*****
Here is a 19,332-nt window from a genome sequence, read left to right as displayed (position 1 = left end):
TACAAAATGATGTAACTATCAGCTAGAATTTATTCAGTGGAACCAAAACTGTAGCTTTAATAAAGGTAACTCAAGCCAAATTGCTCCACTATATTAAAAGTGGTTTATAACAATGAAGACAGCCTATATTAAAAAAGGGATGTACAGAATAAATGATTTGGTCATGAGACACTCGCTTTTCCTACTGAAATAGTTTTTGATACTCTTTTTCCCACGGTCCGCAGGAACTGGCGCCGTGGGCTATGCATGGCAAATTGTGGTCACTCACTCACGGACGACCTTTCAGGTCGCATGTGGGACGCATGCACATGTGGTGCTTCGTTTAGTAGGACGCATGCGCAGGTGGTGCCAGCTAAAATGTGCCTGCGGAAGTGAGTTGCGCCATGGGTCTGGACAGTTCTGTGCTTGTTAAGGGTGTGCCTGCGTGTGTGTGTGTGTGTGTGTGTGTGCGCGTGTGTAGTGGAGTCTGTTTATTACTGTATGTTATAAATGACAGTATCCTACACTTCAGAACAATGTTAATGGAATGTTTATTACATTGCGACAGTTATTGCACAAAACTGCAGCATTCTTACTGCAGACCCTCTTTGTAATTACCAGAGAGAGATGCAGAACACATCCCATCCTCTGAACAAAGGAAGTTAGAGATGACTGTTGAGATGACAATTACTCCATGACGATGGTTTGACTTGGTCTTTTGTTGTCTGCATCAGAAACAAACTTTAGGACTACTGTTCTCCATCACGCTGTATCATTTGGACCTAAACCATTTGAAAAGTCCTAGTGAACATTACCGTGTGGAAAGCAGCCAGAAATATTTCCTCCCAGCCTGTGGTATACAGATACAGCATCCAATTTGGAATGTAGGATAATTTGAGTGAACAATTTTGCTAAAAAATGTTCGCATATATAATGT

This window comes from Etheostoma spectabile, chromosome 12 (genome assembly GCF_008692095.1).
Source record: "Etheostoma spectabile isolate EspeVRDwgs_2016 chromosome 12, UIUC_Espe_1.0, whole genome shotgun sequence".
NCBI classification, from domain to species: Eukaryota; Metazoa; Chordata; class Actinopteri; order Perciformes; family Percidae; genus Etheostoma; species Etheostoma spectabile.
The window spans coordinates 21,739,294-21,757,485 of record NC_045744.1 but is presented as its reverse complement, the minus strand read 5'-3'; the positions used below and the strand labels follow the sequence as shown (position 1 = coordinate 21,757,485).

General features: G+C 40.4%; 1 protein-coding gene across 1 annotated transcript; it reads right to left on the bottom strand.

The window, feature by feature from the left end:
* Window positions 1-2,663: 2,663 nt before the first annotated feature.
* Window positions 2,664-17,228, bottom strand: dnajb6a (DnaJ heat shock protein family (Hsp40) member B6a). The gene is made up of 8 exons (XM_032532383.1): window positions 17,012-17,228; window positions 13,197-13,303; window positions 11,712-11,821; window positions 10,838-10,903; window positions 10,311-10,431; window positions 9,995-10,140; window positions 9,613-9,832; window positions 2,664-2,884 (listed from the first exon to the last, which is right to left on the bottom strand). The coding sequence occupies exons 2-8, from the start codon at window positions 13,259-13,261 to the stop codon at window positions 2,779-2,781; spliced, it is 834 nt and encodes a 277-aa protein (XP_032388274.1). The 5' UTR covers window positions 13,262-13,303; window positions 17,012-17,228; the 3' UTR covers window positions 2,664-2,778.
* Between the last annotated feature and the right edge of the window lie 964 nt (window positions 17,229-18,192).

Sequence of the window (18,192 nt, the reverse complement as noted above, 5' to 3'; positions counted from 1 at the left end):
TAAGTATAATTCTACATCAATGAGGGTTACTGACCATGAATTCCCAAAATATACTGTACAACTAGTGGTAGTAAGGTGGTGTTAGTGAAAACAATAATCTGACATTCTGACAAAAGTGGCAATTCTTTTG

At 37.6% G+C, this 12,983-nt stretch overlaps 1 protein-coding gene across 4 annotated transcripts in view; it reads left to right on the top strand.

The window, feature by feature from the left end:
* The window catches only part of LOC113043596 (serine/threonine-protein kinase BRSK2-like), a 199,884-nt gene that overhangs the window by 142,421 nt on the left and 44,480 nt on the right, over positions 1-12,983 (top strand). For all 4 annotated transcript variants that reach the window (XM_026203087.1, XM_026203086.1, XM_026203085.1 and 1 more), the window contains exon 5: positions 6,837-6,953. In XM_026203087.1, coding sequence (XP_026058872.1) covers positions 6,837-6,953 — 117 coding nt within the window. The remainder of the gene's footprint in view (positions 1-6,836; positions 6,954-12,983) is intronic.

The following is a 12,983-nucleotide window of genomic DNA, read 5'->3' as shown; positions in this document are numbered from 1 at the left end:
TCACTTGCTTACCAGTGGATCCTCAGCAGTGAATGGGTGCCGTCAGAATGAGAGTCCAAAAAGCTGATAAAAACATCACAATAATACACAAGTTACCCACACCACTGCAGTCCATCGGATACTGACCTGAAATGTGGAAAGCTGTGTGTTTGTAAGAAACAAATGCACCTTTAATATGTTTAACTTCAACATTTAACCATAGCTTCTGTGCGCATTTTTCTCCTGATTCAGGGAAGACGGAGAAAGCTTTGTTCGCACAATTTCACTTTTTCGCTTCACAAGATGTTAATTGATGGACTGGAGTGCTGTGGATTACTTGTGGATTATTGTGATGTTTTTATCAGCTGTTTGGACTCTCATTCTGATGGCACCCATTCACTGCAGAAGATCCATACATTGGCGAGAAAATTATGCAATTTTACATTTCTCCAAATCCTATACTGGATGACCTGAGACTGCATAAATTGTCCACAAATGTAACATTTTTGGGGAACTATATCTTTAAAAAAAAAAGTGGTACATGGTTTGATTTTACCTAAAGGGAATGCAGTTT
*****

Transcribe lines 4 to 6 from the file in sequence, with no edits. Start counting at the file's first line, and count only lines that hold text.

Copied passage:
Source record: "Etheostoma spectabile isolate EspeVRDwgs_2016 chromosome 12, UIUC_Espe_1.0, whole genome shotgun sequence".
NCBI classification, from domain to species: Eukaryota; Metazoa; Chordata; class Actinopteri; order Perciformes; family Percidae; genus Etheostoma; species Etheostoma spectabile.
The window spans coordinates 21,739,294-21,757,485 of record NC_045744.1 but is presented as its reverse complement, the minus strand read 5'-3'; the positions used below and the strand labels follow the sequence as shown (position 1 = coordinate 21,757,485).